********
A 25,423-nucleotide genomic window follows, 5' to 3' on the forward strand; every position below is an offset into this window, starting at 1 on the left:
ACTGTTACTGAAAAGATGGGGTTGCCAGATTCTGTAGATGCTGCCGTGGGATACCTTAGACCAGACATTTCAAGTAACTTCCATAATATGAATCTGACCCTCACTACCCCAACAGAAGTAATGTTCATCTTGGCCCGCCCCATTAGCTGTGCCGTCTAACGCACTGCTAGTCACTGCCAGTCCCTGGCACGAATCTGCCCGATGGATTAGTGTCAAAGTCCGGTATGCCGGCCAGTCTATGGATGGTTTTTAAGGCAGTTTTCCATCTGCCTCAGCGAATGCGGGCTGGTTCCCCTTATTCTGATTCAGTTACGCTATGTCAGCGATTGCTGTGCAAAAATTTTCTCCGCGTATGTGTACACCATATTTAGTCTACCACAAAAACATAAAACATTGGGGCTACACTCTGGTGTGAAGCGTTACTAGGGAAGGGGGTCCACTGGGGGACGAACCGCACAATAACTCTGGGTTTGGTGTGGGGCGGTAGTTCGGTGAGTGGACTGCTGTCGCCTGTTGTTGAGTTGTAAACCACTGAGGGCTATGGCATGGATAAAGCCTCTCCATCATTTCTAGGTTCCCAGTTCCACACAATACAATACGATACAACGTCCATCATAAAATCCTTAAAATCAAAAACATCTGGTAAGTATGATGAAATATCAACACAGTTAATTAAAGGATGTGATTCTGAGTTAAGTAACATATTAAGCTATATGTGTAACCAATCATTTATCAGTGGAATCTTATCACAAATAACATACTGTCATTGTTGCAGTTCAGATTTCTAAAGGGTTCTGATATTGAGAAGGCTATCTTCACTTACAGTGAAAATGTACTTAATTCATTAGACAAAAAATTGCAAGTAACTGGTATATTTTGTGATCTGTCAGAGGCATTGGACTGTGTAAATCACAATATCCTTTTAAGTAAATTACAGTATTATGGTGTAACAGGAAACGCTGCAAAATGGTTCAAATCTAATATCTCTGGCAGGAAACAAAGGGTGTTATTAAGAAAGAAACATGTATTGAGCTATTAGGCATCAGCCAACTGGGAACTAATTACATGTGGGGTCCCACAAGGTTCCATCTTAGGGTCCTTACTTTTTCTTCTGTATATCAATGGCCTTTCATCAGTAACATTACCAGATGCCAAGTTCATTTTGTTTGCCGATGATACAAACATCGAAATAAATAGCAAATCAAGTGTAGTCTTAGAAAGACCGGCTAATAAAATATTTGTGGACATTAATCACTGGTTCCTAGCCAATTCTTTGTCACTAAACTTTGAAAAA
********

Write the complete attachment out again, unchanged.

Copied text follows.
A 25,423-nucleotide genomic window follows, 5' to 3' on the forward strand; every position below is an offset into this window, starting at 1 on the left:
ACTGTTACTGAAAAGATGGGGTTGCCAGATTCTGTAGATGCTGCCGTGGGATACCTTAGACCAGACATTTCAAGTAACTTCCATAATATGAATCTGACCCTCACTACCCCAACAGAAGTAATGTTCATCTTGGCCCGCCCCATTAGCTGTGCCGTCTAACGCACTGCTAGTCACTGCCAGTCCCTGGCACGAATCTGCCCGATGGATTAGTGTCAAAGTCCGGTATGCCGGCCAGTCTATGGATGGTTTTTAAGGCAGTTTTCCATCTGCCTCAGCGAATGCGGGCTGGTTCCCCTTATTCTGATTCAGTTACGCTATGTCAGCGATTGCTGTGCAAAAATTTTCTCCGCGTATGTGTACACCATATTTAGTCTACCACAAAAACATAAAACATTGGGGCTACACTCTGGTGTGAAGCGTTACTAGGGAAGGGGGTCCACTGGGGGACGAACCGCACAATAACTCTGGGTTTGGTGTGGGGCGGTAGTTCGGTGAGTGGACTGCTGTCGCCTGTTGTTGAGTTGTAAACCACTGAGGGCTATGGCATGGATAAAGCCTCTCCATCATTTCTAGGTTCCCAGTTCCACACAATACAATACGATACAACGTCCATCATAAAATCCTTAAAATCAAAAACATCTGGTAAGTATGATGAAATATCAACACAGTTAATTAAAGGATGTGATTCTGAGTTAAGTAACATATTAAGCTATATGTGTAACCAATCATTTATCAGTGGAATCTTATCACAAATAACATACTGTCATTGTTGCAGTTCAGATTTCTAAAGGGTTCTGATATTGAGAAGGCTATCTTCACTTACAGTGAAAATGTACTTAATTCATTAGACAAAAAATTGCAAGTAACTGGTATATTTTGTGATCTGTCAGAGGCATTGGACTGTGTAAATCACAATATCCTTTTAAGTAAATTACAGTATTATGGTGTAACAGGAAACGCTGCAAAATGGTTCAAATCTAATATCTCTGGCAGGAAACAAAGGGTGTTATTAAGAAAGAAACATGTATTGAGCTATTAGGCATCAGCCAACTGGGAACTAATTACATGTGGGGTCCCACAAGGTTCCATCTTAGGGTCCTTACTTTTTCTTCTGTATATCAATGGCCTTTCATCAGTAACATTACCAGATGCCAAGTTCATTTTGTTTGCCGATGATACAAACATCGAAATAAATAGCAAATCAAGTGTAGTCTTAGAAAGACCGGCTAATAAAATATTTGTGGACATTAATCACTGGTTCCTAGCCAATTCTTTGTCACTAAACTTTGAAAAA